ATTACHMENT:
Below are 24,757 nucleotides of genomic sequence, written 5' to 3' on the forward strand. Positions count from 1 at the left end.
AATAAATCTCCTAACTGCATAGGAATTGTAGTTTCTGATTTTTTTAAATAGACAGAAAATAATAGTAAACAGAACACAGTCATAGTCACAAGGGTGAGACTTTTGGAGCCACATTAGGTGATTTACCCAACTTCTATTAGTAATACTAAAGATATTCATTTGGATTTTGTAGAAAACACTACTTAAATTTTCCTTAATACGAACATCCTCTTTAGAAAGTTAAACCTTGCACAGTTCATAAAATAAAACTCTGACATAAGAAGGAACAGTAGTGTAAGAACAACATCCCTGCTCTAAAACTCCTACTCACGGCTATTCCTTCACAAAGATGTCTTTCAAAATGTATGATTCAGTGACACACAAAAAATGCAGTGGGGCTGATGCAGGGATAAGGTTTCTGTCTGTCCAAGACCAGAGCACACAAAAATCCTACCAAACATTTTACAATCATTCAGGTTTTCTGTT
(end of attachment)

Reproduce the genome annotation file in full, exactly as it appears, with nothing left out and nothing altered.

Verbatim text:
Below are 24,757 nucleotides of genomic sequence, written 5' to 3' on the forward strand. Positions count from 1 at the left end.
AATAAATCTCCTAACTGCATAGGAATTGTAGTTTCTGATTTTTTTAAATAGACAGAAAATAATAGTAAACAGAACACAGTCATAGTCACAAGGGTGAGACTTTTGGAGCCACATTAGGTGATTTACCCAACTTCTATTAGTAATACTAAAGATATTCATTTGGATTTTGTAGAAAACACTACTTAAATTTTCCTTAATACGAACATCCTCTTTAGAAAGTTAAACCTTGCACAGTTCATAAAATAAAACTCTGACATAAGAAGGAACAGTAGTGTAAGAACAACATCCCTGCTCTAAAACTCCTACTCACGGCTATTCCTTCACAAAGATGTCTTTCAAAATGTATGATTCAGTGACACACAAAAAATGCAGTGGGGCTGATGCAGGGATAAGGTTTCTGTCTGTCCAAGACCAGAGCACACAAAAATCCTACCAAACATTTTACAATCATTCAGGTTTTCTGTT